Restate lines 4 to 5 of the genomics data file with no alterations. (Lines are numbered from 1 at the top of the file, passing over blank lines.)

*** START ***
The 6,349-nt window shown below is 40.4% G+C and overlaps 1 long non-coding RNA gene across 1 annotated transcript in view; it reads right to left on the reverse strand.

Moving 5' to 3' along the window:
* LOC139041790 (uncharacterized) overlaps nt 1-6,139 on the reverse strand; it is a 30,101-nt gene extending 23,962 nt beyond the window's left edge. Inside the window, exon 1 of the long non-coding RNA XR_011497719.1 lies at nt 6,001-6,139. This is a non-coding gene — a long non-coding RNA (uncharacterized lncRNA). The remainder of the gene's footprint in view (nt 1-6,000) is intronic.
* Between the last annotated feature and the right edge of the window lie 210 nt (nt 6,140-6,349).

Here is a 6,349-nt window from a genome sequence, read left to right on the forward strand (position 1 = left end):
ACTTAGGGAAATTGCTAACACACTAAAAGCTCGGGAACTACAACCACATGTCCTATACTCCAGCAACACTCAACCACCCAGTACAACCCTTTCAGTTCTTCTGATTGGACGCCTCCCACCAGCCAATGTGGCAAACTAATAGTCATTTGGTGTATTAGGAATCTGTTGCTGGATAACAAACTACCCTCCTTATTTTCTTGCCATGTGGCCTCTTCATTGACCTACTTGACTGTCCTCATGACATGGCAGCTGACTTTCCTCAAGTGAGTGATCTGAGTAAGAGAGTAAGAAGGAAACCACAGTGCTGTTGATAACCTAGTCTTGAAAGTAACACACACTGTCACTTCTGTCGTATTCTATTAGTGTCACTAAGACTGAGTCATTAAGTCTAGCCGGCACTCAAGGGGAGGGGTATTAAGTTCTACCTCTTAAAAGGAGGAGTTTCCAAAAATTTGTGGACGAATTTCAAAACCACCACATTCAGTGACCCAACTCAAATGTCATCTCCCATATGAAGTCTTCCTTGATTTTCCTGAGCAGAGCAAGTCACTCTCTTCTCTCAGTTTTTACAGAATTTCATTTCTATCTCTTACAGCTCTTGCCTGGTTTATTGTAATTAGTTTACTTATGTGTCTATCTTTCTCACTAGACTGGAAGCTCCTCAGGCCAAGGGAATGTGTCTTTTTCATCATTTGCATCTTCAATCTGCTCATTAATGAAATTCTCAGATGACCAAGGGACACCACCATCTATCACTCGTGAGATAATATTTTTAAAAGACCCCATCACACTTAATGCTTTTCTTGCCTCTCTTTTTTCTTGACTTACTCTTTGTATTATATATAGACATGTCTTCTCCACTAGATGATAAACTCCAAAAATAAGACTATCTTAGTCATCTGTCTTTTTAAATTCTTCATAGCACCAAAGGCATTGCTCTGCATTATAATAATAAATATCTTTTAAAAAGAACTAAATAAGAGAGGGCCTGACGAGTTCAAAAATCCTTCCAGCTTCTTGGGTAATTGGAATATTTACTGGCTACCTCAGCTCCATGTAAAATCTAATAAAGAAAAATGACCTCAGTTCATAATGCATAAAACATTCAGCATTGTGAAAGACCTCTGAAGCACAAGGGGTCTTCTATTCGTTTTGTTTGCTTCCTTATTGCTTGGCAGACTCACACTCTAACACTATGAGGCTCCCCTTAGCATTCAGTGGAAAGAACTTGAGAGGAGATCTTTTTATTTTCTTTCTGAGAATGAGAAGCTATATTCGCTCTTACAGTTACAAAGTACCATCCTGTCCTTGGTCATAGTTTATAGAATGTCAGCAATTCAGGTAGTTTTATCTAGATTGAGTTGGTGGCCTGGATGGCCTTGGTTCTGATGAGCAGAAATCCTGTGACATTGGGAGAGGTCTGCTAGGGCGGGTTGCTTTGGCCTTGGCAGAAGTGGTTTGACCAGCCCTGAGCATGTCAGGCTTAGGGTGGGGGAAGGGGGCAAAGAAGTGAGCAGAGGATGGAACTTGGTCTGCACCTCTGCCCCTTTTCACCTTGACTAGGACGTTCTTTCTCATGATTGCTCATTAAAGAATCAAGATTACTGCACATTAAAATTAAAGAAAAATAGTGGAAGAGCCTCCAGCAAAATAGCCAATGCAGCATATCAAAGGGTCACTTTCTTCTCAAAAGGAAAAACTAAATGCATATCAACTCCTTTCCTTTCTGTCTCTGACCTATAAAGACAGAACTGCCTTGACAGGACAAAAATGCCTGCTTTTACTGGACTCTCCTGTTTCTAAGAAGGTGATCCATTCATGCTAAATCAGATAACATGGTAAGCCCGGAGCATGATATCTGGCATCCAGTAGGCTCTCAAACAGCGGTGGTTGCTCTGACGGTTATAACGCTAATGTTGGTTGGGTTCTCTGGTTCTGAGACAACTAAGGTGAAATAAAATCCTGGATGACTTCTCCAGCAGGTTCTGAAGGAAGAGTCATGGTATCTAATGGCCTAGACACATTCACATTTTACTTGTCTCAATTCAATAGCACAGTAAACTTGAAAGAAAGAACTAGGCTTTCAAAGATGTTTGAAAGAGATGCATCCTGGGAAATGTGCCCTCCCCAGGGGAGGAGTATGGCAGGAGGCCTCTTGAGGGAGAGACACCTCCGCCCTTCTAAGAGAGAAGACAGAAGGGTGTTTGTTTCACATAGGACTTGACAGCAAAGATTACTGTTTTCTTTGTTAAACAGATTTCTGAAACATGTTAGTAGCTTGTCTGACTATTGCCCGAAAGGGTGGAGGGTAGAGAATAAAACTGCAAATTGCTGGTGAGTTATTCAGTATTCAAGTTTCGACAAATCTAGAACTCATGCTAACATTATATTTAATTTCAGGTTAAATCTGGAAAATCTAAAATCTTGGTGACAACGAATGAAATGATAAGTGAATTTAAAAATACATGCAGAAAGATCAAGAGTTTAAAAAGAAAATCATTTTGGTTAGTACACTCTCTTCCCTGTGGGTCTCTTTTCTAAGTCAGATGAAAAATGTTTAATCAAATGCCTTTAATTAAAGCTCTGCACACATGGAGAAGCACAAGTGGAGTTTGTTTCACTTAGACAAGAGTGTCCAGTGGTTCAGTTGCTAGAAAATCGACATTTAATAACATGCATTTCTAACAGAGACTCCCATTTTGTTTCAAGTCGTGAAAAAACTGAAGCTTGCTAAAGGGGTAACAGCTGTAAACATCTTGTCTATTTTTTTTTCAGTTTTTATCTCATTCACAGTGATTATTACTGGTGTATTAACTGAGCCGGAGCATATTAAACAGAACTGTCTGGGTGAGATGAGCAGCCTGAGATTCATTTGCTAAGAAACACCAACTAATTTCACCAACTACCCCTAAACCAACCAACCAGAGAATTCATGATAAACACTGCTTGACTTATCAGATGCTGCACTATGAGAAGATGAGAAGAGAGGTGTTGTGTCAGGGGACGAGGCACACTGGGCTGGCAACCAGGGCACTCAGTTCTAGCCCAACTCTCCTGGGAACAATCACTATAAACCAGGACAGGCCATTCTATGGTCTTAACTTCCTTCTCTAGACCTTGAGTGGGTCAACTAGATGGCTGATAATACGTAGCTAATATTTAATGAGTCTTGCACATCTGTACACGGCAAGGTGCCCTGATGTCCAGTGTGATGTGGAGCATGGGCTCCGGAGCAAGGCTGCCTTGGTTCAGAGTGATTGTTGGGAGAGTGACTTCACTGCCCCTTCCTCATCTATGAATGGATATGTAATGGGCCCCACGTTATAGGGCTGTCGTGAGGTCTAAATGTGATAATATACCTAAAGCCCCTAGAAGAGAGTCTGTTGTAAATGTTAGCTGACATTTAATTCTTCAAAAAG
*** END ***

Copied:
* Between the last annotated feature and the right edge of the window lie 210 nt (nt 6,140-6,349).

Here is a 6,349-nt window from a genome sequence, read left to right on the forward strand (position 1 = left end):